If the intent is diversification by asset type then my preference for bonds is either direct holdings or OEICs. In both cases the price and the NAV are the same to the investor, whereas they can diverge from each other in the case of investment trusts, and the prices of ITs can be affected by moves in equities markets irrispective of the assets that they hold. Saying all that, I currently have holdings in NCYF, CMHY and HDIV - but no bond OEICs. Make of that whatever you will…! :stuck_out_tongue:


The other particular issue with MGHI that I forgot to mention was: what happens after the income shares are redeemed in 2017?

There are no guarantees that a similar type of trust will be available as a rollover option. Therefore, the level of income being generated now is probaby going to have to fall at that time. So if the intention is for a level of sustainability of income combined with a low level of tinkering of holdings then there might be a case for re-thinking MGHI’s inclusion in the portfolio.


Also forgot to mention that there is currently 1.25p per share of revenue reserve available to the income share class, and that this has been excluded from the calculations in the previous post - quite deliberate because it could be paid out before the end of the term.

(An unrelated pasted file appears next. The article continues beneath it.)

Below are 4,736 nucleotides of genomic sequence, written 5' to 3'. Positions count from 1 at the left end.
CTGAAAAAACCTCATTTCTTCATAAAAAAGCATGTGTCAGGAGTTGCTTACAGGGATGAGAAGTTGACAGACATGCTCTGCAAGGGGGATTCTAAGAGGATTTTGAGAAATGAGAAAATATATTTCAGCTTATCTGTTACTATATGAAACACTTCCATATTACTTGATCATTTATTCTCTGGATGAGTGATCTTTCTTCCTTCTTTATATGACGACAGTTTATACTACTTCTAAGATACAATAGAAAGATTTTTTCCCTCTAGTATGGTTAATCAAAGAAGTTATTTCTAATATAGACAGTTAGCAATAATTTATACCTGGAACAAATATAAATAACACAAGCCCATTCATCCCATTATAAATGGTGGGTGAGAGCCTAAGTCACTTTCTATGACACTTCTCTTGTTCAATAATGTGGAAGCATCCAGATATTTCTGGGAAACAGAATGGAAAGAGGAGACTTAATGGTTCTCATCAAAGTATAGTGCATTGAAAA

I’ve just taken a quick look at the portfolios on his website and Investors Chronicle. I’ve never looked them before and I haven’t looked at them as in depth as our @arkwelder has (isn’t he a love) but in principle I think these are great for new investors and experienced ones because you can learn from them, or compare your portfolio against them.

The website itself could do with some improvement and I agree it would benefit from being hosted on this site or on the Investors Chronicle site.

As for the Bond allocation Ark, if you are looking at the income portfolio then I read something in the blurb about income being its focus and not capital growth. It’s designed for people collecting their pension. Risk to capital may be acceptable to these sorts of investors as long as the income is delivered.


I find it very useful to be able to compare my holdings with someone else’s and I think John Baron is making a genuine effort to help ordinary folk as they say in the article above.

I hope he doesn’t switch to UKIP though as Andrew Neil suggested at the Weekend!

Incidentally, on Motley Fool website forums there are some very helpful fools (I’m not being rude, that’s how they are described) who share their portfolios too.

I’d recommend having a look at Luniversal’s portfolios. Unfortunately it’s not easy to search through the forums but if you look at his profile it’ll take you to a link.

It might a good idea for this website to encourage members who care to share their portfolios here to do so. Maybe you could organise how they’re presented better too.


Thanks for pointing out the error @ArkWelder. Duly noted and updated.


Hi @CityGirl. There may have been a bit of confusion due to the reference in this article to the Investors Chronicle Income portfolio , which @dice2dice has now corrected (thanks!). It was described as Winter, but should have said Autumn, as it now does.


As such, my rant was directed solely at the Winter portfolio which does state “… the objective is to protect as best we can past gains…”, and from the Rationale page “…as time passes, it is wise to increase the bond exposure to help diversify the portfolio. I see bonds as a counterweight to equities – when one rises, the other usually falls.”